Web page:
Who is to blame when patients are injured by missed or delayed primary care diagnoses? The finger of blame points in many directions, a new study shows.

The study is one of the first to look at medical errors that happen not in hospitals, but in doctors' offices across the nation. It comes from medical-error researchers Tejal K. Gandhi, MD, MPH; David M. Studdert, ScD; and colleagues at Brigham and Women's Hospital in Boston.

Gandhi and colleagues looked at the medical and legal records for 181 malpractice claims for a missed diagnosis settled against primary care doctors. The harm was serious in 59 percent of the cases; 30 percent of the cases resulted in death.

The main findings:

--A missed cancer diagnosis -- particularly breast cancer -- was the most common error.

--Failure to order the appropriate test, seen in 55 percent of the cases, was the most common diagnostic breakdown.

--Failure to create a proper follow-up plan was the breakdown in 45 percent of the cases.

--Failure to get a proper history from a patient or to perform a proper physical exam was the breakdown in 42 percent of the cases.

--Incorrect interpretation of test results was the breakdown in 37 percent of the cases.

--The typical case had three different breakdowns.

In all of these cases, doctors made mistakes. They had failures of judgment (79 percent of cases); failures of vigilance or memory (59 percent of cases); too little knowledge (48 percent of cases); and failed properly to hand the case off to another doctor (20 percent of cases).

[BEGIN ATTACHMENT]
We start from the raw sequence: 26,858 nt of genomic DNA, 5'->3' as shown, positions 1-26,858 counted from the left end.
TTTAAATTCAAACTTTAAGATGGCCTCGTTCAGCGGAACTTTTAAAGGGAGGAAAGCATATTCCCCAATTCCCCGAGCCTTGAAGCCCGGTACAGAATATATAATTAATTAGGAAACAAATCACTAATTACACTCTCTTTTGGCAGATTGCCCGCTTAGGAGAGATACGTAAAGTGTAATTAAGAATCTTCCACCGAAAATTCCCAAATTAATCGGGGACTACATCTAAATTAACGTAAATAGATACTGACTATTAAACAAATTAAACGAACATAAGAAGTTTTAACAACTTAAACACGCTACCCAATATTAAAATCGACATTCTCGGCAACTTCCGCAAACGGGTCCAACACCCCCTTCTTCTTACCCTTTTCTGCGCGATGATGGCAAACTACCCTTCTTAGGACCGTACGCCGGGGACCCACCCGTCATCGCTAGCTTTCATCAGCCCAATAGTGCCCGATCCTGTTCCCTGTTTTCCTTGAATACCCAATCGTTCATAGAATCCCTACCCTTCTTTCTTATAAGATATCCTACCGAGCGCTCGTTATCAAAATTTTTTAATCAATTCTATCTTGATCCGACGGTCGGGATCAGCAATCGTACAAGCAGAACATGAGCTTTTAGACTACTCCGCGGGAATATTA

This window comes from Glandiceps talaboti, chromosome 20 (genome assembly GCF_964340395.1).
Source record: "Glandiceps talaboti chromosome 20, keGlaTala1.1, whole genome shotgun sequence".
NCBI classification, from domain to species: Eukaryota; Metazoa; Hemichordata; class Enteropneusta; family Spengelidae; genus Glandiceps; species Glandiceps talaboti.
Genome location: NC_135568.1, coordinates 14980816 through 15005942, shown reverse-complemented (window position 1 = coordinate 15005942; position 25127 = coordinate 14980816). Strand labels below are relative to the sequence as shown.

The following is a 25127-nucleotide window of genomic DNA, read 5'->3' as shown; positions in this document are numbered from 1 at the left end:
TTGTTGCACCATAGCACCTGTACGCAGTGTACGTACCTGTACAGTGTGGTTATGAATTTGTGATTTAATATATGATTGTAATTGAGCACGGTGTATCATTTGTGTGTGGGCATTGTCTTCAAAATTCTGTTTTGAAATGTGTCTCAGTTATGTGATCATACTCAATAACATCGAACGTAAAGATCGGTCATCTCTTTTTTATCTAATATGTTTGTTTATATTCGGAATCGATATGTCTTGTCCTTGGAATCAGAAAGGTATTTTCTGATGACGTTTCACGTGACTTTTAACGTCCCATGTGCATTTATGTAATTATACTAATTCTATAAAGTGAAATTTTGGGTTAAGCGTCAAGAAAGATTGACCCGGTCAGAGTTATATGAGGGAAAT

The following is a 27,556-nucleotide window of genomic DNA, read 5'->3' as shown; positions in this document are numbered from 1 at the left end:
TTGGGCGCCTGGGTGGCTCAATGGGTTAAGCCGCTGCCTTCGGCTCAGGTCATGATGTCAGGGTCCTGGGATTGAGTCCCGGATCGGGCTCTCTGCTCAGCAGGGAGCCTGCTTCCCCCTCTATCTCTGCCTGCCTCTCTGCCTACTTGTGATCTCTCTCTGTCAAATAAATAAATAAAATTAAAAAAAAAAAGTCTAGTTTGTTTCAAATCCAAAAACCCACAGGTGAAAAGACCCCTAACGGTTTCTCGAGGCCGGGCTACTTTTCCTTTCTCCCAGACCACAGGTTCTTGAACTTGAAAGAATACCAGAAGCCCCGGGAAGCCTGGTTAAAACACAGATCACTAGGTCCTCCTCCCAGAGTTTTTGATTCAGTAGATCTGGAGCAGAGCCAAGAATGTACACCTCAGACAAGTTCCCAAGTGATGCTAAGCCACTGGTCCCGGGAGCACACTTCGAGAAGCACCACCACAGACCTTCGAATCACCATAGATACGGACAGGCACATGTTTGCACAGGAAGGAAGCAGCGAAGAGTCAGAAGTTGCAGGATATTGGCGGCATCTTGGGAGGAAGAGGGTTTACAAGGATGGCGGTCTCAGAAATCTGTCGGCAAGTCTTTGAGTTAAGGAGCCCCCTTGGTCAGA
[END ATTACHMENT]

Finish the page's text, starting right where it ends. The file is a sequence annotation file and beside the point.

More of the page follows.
At least two doctors erred in 43 percent of the cases -- and at least three doctors were involved in 16 percent of the cases.

The study doesn't let patients off the hook. Nearly half the time, patients failed to provide their doctors with crucial information or missed appointments.

"The prospects for 'silver bullets' in this area seem remote," Gandhi and colleagues conclude. "Our findings are humbling, and they underscore the need for continuing efforts to develop the 'basic science' of error prevention in medicine, which remains in its infancy."

The study appears in the Oct. 3 issue of Annals of Internal Medicine.

By Daniel J. DeNoon, reviewed by Louise Chang, MD

SOURCES: Gandhi, T.K. Annals of Internal Medicine, Oct. 3, 2006; vol 145: pp 488-496. Wachter, R.M. Annals of Internal Medicine, Oct. 3, 2006; vol 145: pp 547-549.